Jeffery Prough, CEO of Critical Signal Technologies, is taking an alternative approach to reforming the healthcare system. Instead of getting caught up in political debate, Prough is using his business to try to improve healthcare conditions.
Critical Signal, the Farmington Hills, MI-based company that Prough founded in 2006, is already one of the five largest developers of personal emergency response systems in the country. But Prough says he’s on a mission to expand the company’s reach still farther. “It’s become my passion to, very simply put, let people age or deal with disease or chronic illness on their terms and typically in their own homes,” he says. His company aims to do that by using wireless monitoring and communications technologies to keep an eye on its clients and keep them linked with vital emergency and medical services.
Since launching Critical Signal, Prough says he’s taken an aggressive approach to growing the company, starting with the gamble he and four other investors took when they spent large sums up front to build their monitoring platform—which was larger and more advanced than that of most other companies at the time—with no customers lined up.
The risk paid off, the company continued to grow, and by 2009 it was even able acquire Link to Life, which Prough says was “a 30-year-old, long-standing, very large personal-response company” at the time.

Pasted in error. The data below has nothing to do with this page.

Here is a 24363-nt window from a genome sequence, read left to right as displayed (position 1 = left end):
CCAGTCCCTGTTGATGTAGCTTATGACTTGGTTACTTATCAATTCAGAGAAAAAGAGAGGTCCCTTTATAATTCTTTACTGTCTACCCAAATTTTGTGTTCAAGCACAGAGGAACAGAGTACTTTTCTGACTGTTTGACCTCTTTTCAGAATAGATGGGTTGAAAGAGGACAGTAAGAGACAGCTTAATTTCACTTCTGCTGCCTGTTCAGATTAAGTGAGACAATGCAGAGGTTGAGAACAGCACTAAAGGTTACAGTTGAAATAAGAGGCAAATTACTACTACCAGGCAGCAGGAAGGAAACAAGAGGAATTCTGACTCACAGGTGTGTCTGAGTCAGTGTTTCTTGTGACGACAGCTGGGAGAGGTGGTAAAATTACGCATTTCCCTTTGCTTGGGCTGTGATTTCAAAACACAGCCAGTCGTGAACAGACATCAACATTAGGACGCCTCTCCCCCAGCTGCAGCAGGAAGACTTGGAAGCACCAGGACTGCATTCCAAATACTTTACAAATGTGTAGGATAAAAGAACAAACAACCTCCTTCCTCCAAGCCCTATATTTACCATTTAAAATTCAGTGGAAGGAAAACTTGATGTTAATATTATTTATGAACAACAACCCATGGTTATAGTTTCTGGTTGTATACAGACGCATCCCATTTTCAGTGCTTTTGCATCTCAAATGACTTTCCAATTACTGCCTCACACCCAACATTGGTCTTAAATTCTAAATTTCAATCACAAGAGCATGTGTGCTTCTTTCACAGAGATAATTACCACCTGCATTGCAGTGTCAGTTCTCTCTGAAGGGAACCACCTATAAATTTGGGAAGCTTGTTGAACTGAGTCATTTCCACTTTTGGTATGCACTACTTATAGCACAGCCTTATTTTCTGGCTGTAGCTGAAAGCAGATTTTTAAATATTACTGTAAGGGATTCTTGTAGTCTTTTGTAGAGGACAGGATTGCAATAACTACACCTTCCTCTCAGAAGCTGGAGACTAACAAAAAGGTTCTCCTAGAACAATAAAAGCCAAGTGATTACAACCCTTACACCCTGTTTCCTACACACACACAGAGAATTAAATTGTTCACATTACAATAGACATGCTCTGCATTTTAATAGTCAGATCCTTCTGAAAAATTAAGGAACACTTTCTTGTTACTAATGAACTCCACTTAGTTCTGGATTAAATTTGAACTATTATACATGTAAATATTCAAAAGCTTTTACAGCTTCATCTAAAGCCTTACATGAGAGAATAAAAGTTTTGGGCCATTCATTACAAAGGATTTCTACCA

Before launching Critical Signal, Prough got some experience in the field. While he was president and COO of Guardian Alarm Company he ran its telehealth subsidiary. That job made him increasingly concerned with “how poorly we treat older Americans.” Prough realized he was “a little more excited” about the prospects in telehealth than his colleagues at Guardian were so he decided to strike out on his own.
“You recognize how little we do for these folks,” he says. “I am emotionally tied to it because of personal experience and I am increasingly attached to it from the people we talk to every day.”
Those people are some of the 65,000 clients—up from zero in 2006—that now use Critical Signal’s products. Prough says the company’s core technology is … Next Page »
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